HARARE – As Treasury prepares to splurge millions of scarce United States dollars on luxury utility vehicles (SUVs) for legislators serving in the ninth Parliament, MDC representatives and their leader Nelson Chamisa, are in a quandary as to what to do — after their Zanu PF counterparts recently decided not to take up the vehicles.
The surprising move by Zanu PF legislators not to accept the cars followed a huge public outcry over the sickening hypocrisy of the country’s political leaders who have called on long-suffering Zimbabweans to make tough economic sacrifices in the long-term interest of the nation — without leading by example.
It also came after the government had deferred buying the MPs and Senators vehicles in September last year, after the country was hit by a deadly cholera outbreak which killed dozens and left hundreds others requiring treatment.
The “political stunt” by Zanu PF MPs, who had last year joined their MDC counterparts in remonstrating against the temporary suspension of their vehicle purchases, has now left the country’s main opposition at sixes and sevens — as its leaders have come under pressure to explain whether the party’s MPs will accept their car allocations.
The issue has become an even hotter potato for Chamisa and his followers in the past few weeks, in the light of Zimbabwe’s worsening economic rot, as well as the MDC’s justified shellacking of the government for its sorry stewardship thus far of the country’s affairs — including corruption, mismanagement and the wasting of resources on luxuries and trinkets, instead of improving people’s lives.
MDC chief whip, Prosper Mutseyami, was evasive when he was contacted by the Daily News about the issue yesterday — choosing to rather focus on the plight of civil servants.
“As a party, we need all the civil servants to get what they are supposed to get … the staff of Parliament to also get what they are supposed to get.
“We are appreciating all the good things and sacrifices they are doing for this country. As a party, we appreciate that the staff of Parliament are doing well,” he said.
However, the party’s spokesperson Jacob Mafume said the party’s MPs would not get luxury vehicles as this would not be “consistent with the functions of legislators”.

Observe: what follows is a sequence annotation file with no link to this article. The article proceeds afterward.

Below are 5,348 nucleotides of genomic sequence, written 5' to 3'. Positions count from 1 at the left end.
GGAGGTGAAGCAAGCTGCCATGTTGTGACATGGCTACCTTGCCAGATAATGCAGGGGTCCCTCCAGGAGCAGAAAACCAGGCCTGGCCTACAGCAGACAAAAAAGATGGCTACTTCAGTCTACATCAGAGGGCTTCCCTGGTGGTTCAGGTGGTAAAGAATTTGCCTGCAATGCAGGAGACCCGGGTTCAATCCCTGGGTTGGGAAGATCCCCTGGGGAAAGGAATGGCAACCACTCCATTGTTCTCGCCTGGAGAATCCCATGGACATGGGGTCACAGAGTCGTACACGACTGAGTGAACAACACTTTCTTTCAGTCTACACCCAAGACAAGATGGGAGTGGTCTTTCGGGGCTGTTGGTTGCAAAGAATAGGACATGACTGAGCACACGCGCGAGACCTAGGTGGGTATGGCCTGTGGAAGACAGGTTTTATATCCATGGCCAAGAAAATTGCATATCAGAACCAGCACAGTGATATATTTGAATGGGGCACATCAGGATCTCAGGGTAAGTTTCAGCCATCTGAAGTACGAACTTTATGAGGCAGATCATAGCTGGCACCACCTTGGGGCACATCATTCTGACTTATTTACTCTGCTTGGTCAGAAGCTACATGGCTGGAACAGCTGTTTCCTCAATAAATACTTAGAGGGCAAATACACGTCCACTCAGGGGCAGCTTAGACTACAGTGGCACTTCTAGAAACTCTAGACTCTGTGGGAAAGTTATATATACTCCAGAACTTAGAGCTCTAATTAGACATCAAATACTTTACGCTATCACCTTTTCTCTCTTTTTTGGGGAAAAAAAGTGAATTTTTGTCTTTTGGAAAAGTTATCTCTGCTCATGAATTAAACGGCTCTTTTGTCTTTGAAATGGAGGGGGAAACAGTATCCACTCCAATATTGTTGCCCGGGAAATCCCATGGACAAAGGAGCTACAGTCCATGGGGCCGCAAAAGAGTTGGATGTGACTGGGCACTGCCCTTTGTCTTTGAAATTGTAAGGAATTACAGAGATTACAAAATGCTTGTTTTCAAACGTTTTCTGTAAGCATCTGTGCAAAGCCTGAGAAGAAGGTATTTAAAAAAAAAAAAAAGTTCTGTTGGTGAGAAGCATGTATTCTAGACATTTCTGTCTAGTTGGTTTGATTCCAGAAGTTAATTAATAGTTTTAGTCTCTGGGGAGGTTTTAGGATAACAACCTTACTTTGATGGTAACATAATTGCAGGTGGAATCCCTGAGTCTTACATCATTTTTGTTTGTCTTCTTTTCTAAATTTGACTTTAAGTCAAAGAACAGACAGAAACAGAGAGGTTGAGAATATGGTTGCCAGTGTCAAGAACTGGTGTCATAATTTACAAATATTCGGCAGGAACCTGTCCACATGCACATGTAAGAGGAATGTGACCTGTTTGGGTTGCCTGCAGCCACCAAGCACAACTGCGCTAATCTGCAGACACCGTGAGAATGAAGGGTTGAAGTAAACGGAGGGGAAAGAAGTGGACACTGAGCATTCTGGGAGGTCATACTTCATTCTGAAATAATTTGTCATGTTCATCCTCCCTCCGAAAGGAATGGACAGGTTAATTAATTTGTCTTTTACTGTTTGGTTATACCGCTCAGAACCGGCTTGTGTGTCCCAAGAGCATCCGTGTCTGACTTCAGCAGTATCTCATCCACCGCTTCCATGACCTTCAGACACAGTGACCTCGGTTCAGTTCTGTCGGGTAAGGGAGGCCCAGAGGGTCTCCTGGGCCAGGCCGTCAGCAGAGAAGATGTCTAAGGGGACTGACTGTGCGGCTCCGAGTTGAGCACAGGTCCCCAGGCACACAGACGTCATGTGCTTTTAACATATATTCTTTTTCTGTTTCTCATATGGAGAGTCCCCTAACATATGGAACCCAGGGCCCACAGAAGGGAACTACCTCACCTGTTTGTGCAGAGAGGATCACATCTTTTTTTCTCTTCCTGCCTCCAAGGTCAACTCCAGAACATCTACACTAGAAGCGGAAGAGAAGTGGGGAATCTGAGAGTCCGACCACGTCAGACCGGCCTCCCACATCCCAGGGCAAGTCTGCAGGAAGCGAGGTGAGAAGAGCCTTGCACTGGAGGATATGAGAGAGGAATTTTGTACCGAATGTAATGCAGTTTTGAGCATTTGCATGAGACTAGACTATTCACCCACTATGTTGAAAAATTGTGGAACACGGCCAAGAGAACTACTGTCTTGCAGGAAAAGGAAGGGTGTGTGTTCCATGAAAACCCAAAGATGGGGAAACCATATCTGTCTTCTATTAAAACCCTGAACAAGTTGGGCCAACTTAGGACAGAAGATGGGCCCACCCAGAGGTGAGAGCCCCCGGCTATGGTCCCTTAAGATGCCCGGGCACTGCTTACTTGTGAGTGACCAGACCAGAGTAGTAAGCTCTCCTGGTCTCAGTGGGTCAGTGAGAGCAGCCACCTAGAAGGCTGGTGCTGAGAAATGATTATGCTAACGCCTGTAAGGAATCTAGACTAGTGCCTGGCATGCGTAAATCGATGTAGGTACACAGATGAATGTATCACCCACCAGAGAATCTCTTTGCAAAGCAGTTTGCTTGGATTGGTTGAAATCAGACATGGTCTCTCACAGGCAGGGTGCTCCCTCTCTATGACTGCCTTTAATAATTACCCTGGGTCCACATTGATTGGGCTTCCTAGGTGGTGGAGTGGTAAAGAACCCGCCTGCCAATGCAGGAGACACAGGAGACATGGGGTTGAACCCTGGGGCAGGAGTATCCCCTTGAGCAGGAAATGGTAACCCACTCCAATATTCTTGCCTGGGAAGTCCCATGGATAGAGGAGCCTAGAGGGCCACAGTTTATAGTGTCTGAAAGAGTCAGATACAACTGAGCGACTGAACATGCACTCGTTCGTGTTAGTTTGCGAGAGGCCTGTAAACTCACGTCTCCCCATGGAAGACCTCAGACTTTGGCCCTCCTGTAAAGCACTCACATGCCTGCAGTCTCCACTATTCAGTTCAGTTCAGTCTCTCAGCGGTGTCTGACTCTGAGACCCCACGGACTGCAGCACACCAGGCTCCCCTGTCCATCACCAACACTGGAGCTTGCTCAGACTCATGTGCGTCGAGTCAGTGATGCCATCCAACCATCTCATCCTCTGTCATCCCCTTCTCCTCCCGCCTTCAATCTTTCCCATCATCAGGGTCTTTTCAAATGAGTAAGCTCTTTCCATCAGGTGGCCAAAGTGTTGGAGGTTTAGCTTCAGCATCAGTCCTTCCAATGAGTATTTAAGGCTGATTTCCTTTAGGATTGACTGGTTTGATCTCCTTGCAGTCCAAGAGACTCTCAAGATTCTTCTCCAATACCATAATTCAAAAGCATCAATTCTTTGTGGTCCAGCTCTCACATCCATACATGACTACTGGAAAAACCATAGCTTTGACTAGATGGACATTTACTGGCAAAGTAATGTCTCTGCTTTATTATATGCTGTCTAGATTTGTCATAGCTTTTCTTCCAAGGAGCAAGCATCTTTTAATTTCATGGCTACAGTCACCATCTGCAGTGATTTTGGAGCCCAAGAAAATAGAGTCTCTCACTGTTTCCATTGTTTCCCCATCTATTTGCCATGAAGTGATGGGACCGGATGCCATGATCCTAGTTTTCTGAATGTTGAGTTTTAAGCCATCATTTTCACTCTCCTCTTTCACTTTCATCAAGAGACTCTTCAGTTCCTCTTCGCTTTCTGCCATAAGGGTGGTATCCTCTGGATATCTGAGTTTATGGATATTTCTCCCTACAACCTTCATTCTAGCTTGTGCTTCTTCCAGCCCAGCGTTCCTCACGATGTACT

“We are not going to take the luxury vehicles. We are only going to take vehicles that are suitable for the purpose of being an MP,” Mafume told the Daily News.
On Monday, Zanu PF MPs made the surprising decision of forgoing their luxury Toyota Land Cruisers, saying doing so “would be immoral” under the country’s current economic circumstances.
“To play our part, however, small or little, we are ready to forgo the luxury vehicles that come with our parliamentary positions as we are representatives of less-privileged people whose only access to health is public hospitals.
“We, as an arm of government and also as the ruling party are ready to lead by example and make sure we put our hands together in order to rebuild Zimbabwe,” Zanu PF chief whip Pupurai Togarepi said.
In December last year, MPs from both the MDC and Zanu PF arm-twisted under-pressure Finance minister Mthuli Ncube into agreeing to their demands for luxury cars — making this a part of their conditions to pass Ncube’s much-criticised national budget.
Initially, the government had been considering acquiring Toyota Hilux double cabs and Isuzu twincabs for the MPs, but the legislators demanded Toyota Land Cruisers that are valued between US$60 000 and US$180 000 each.
The National Assembly consists of 270 MPs, while the Senate comprises 80 senators — making a staggering total of 350 legislators all in all.
During the eighth Parliament, lawmakers were mostly given Ford Rangers valued at about US$35 000 each, with those requiring vehicles valued above that having to top up with their own funds.
Yesterday, some political analysts accused the MDC of lacking both political and moral “intelligence” — for failing to take a firm stand on the issue of the luxury cars.
Piers Pigou, a senior consultant with the Crisis International Group, said the public would have expected MDC MPs to have been the first ones to decline the vehicles.
“The MDC should have taken the lead on this. Their failure to do so has exposed them to criticism that they are in essence no different from their Zanu PF counterparts,” he said.
However, another political analyst Rashweat Mukundu said the Zanu PF MPs were in a position to decline the luxury cars because they had received off-roaders in the run-up to last year’s July 30 national elections.
“I think it’s cheap politicking by Zanu PF as we know that their parliamentary candidates received off-road twin cabs from the party during the election period.
“The vehicle scheme are also loans that MPs have to pay back from their salaries. Instead of politicking about this matter, what we need are concrete measures on how government can cut back on its expenditure, not so much focus on MPs vehicles, which they will pay for anyway.
“Since the MDC MPs will pay back the cars, they should take them. They should not react to Zanu PF’s actions,” Mukundu told the Daily News.
Critics have previously urged the government to shun imports when acquiring vehicles for public servants, to preserve the little foreign currency that is in the banking system.
Some have even suggested that the government should purchase its vehicles from the struggling Willowvale Mazda Motor Industries (WMMI), to stimulate local production.
WMMI, the country’s largest car assembly plant, is currently struggling under the weight of crippling debts and declining sales volumes that has put more than 200 jobs at risk.
Despite a strong Buy Zimbabwe lobby, bigwigs in government, including MPs, prefer to spend on top-of-the-range vehicle imports.